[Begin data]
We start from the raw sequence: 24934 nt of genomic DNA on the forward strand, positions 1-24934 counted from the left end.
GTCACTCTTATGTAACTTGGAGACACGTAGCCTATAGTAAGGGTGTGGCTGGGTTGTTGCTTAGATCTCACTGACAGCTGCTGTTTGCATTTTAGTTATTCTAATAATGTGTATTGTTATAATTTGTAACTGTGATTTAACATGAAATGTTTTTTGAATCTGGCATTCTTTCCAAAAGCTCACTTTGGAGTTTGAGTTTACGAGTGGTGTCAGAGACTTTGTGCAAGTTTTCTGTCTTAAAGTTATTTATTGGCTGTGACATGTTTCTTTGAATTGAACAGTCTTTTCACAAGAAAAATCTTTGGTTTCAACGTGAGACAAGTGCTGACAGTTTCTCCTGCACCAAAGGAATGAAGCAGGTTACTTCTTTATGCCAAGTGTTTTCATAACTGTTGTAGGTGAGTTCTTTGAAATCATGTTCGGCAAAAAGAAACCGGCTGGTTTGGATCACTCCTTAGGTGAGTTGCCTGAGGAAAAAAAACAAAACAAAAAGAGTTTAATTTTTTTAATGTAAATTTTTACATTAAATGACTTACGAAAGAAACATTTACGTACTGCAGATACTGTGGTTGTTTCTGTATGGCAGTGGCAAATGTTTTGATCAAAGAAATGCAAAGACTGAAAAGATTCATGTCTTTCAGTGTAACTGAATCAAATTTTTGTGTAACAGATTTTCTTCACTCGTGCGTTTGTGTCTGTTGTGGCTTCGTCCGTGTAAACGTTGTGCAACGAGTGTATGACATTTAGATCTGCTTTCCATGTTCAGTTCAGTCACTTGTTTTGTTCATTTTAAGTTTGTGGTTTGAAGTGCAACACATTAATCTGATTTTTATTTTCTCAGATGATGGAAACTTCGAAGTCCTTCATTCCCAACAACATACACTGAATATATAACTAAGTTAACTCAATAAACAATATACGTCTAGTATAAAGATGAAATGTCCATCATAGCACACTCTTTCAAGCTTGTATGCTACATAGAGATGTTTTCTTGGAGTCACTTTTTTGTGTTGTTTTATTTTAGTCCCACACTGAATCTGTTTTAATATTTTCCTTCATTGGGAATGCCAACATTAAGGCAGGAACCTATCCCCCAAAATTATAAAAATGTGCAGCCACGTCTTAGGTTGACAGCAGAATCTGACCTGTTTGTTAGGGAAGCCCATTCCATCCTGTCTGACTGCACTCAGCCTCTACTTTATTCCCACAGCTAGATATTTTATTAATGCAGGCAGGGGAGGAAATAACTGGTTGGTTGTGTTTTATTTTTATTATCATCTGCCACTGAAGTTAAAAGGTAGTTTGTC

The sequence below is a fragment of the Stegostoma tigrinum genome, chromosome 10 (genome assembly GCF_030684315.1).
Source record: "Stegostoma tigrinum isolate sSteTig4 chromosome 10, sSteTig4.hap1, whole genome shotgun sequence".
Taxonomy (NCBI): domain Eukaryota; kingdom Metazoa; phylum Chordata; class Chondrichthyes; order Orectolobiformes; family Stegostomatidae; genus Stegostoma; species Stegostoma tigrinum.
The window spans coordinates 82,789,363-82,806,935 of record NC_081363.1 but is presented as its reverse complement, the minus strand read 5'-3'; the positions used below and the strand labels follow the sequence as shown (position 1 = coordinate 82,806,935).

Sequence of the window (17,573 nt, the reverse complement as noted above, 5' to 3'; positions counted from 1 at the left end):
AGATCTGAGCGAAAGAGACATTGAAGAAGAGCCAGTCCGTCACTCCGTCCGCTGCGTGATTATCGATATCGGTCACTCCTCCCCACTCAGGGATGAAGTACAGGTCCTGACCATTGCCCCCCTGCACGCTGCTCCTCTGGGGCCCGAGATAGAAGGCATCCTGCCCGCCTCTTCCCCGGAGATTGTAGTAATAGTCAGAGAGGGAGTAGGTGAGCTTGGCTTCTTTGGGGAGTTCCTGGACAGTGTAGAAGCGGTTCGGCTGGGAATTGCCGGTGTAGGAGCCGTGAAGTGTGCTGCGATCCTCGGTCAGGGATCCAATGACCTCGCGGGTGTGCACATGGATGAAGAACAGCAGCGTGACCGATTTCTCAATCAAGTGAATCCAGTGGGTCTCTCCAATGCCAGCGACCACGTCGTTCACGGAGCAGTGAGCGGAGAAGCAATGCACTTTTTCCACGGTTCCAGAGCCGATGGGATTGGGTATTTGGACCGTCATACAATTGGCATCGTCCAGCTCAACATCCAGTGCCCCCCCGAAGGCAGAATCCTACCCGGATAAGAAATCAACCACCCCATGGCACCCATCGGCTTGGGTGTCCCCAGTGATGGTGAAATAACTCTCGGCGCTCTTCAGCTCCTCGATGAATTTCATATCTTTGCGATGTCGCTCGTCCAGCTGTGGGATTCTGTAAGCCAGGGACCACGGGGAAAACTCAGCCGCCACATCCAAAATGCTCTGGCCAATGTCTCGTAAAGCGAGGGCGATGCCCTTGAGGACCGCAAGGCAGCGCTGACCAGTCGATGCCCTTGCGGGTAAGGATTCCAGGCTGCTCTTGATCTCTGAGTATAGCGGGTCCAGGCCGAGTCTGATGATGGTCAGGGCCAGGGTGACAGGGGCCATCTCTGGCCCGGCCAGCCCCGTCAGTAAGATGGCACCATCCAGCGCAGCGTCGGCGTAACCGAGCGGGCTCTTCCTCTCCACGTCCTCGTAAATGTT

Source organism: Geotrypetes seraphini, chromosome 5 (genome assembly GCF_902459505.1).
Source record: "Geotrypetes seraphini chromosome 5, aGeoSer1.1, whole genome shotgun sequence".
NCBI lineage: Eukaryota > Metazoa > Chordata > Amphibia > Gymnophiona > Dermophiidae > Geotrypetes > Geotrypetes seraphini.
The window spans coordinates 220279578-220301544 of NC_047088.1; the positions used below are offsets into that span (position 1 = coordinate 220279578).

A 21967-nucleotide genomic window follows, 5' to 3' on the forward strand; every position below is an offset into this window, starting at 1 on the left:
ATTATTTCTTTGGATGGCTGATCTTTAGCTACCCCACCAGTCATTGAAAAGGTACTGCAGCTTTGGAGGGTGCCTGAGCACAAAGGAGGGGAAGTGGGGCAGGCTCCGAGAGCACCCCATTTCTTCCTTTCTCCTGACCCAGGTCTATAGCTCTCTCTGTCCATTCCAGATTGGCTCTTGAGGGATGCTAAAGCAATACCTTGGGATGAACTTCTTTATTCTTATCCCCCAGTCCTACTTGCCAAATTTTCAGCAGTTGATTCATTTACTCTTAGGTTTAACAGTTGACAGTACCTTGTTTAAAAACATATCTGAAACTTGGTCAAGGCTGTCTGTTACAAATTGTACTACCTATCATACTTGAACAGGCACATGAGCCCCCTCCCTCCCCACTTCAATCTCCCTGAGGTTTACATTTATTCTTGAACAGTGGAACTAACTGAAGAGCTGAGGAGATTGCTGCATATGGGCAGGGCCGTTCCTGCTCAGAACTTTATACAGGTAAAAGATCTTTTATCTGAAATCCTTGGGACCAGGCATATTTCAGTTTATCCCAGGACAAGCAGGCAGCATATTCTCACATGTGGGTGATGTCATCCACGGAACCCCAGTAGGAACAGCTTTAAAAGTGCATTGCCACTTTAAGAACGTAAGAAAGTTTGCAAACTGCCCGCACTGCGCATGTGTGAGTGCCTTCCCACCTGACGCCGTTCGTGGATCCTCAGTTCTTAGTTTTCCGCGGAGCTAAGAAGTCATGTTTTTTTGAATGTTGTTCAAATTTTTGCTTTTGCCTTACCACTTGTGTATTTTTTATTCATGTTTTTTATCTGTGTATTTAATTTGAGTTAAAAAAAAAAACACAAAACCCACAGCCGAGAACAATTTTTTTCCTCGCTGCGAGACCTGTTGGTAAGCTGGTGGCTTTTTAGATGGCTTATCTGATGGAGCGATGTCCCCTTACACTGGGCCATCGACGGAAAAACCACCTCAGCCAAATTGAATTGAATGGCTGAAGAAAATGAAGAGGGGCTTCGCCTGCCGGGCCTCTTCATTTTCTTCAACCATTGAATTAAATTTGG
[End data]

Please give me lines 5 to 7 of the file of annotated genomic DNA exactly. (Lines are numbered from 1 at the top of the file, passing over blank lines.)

Taxonomy (NCBI): domain Eukaryota; kingdom Metazoa; phylum Chordata; class Chondrichthyes; order Orectolobiformes; family Stegostomatidae; genus Stegostoma; species Stegostoma tigrinum.
The window spans coordinates 82,789,363-82,806,935 of record NC_081363.1 but is presented as its reverse complement, the minus strand read 5'-3'; the positions used below and the strand labels follow the sequence as shown (position 1 = coordinate 82,806,935).

Sequence of the window (17,573 nt, the reverse complement as noted above, 5' to 3'; positions counted from 1 at the left end):